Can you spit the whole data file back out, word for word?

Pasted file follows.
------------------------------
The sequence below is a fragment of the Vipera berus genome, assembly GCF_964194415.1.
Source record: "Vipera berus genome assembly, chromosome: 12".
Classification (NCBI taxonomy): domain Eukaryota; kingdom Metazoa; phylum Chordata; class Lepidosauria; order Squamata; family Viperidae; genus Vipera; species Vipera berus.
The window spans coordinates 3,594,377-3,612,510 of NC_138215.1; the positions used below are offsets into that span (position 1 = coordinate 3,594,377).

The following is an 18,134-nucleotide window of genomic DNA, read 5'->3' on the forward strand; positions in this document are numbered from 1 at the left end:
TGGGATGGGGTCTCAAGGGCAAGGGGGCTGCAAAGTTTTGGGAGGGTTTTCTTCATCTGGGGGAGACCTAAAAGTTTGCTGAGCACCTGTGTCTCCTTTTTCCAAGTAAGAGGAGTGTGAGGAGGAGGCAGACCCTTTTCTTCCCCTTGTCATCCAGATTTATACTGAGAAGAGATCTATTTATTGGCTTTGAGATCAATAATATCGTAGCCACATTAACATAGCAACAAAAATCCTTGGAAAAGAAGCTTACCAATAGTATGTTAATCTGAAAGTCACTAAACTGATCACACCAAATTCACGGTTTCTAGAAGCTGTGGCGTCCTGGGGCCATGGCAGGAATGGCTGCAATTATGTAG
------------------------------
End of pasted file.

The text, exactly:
The sequence below is a fragment of the Vipera berus genome, assembly GCF_964194415.1.
Source record: "Vipera berus genome assembly, chromosome: 12".
Classification (NCBI taxonomy): domain Eukaryota; kingdom Metazoa; phylum Chordata; class Lepidosauria; order Squamata; family Viperidae; genus Vipera; species Vipera berus.
The window spans coordinates 3,594,377-3,612,510 of NC_138215.1; the positions used below are offsets into that span (position 1 = coordinate 3,594,377).

The following is an 18,134-nucleotide window of genomic DNA, read 5'->3' on the forward strand; positions in this document are numbered from 1 at the left end:
TGGGATGGGGTCTCAAGGGCAAGGGGGCTGCAAAGTTTTGGGAGGGTTTTCTTCATCTGGGGGAGACCTAAAAGTTTGCTGAGCACCTGTGTCTCCTTTTTCCAAGTAAGAGGAGTGTGAGGAGGAGGCAGACCCTTTTCTTCCCCTTGTCATCCAGATTTATACTGAGAAGAGATCTATTTATTGGCTTTGAGATCAATAATATCGTAGCCACATTAACATAGCAACAAAAATCCTTGGAAAAGAAGCTTACCAATAGTATGTTAATCTGAAAGTCACTAAACTGATCACACCAAATTCACGGTTTCTAGAAGCTGTGGCGTCCTGGGGCCATGGCAGGAATGGCTGCAATTATGTAG